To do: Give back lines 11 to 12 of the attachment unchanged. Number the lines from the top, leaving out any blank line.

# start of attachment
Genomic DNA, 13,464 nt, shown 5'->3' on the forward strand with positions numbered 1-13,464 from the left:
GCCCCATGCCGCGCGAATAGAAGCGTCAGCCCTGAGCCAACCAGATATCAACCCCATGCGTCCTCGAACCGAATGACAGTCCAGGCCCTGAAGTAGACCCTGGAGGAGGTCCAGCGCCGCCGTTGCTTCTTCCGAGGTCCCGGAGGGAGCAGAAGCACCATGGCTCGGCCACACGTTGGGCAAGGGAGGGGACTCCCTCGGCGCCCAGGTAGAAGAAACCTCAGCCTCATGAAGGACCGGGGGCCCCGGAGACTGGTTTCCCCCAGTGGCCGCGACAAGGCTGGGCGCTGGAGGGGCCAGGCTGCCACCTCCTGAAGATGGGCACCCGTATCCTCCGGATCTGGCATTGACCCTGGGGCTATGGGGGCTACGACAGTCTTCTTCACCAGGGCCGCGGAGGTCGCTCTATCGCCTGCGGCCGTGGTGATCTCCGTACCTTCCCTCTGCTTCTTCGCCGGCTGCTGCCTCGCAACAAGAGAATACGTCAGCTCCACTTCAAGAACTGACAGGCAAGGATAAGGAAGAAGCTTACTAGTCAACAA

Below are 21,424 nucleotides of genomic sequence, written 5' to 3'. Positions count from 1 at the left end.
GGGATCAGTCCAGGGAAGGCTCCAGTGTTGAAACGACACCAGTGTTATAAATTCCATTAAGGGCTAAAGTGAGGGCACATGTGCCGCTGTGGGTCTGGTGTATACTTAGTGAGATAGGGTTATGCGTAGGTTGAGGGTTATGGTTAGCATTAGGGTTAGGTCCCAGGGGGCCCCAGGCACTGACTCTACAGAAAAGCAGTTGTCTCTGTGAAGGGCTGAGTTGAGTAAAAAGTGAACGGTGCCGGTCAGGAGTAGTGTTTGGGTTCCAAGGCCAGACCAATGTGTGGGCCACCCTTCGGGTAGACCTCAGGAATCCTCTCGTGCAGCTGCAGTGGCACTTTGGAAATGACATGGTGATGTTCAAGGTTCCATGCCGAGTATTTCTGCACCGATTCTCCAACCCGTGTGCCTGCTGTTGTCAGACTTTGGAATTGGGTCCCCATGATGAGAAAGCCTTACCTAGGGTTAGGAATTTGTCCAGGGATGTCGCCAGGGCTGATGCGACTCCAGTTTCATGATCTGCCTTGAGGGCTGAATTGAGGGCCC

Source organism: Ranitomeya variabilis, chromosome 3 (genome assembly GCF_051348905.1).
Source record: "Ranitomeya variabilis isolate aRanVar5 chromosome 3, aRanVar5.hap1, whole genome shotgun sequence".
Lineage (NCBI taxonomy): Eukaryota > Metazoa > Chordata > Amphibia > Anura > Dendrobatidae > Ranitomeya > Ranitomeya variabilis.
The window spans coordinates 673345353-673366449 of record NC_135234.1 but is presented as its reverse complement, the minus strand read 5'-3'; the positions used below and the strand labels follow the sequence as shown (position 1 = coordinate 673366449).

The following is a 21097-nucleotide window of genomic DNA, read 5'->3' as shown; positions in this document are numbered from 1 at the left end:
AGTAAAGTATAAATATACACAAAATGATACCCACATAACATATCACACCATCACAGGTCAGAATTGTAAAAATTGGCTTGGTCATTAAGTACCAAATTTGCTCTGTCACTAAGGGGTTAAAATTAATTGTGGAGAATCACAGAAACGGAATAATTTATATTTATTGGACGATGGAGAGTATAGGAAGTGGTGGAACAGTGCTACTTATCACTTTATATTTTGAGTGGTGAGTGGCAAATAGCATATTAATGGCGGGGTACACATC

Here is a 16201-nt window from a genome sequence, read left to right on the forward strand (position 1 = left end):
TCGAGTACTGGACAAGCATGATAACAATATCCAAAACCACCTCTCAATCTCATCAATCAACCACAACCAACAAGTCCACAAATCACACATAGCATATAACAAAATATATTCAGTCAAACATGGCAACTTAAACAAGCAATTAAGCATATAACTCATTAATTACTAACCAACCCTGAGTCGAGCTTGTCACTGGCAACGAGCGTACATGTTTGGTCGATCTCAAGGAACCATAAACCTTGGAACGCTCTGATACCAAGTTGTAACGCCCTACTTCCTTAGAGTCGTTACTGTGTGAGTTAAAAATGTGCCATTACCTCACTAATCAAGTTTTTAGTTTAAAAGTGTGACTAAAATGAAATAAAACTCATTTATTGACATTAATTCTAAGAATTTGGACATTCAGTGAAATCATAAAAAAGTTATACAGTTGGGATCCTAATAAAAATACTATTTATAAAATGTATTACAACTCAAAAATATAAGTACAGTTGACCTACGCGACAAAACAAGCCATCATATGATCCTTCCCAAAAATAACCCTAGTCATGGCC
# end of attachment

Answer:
Here is a 16201-nt window from a genome sequence, read left to right on the forward strand (position 1 = left end):
TCGAGTACTGGACAAGCATGATAACAATATCCAAAACCACCTCTCAATCTCATCAATCAACCACAACCAACAAGTCCACAAATCACACATAGCATATAACAAAATATATTCAGTCAAACATGGCAACTTAAACAAGCAATTAAGCATATAACTCATTAATTACTAACCAACCCTGAGTCGAGCTTGTCACTGGCAACGAGCGTACATGTTTGGTCGATCTCAAGGAACCATAAACCTTGGAACGCTCTGATACCAAGTTGTAACGCCCTACTTCCTTAGAGTCGTTACTGTGTGAGTTAAAAATGTGCCATTACCTCACTAATCAAGTTTTTAGTTTAAAAGTGTGACTAAAATGAAATAAAACTCATTTATTGACATTAATTCTAAGAATTTGGACATTCAGTGAAATCATAAAAAAGTTATACAGTTGGGATCCTAATAAAAATACTATTTATAAAATGTATTACAACTCAAAAATATAAGTACAGTTGACCTACGCGACAAAACAAGCCATCATATGATCCTTCCCAAAAATAACCCTAGTCATGGCC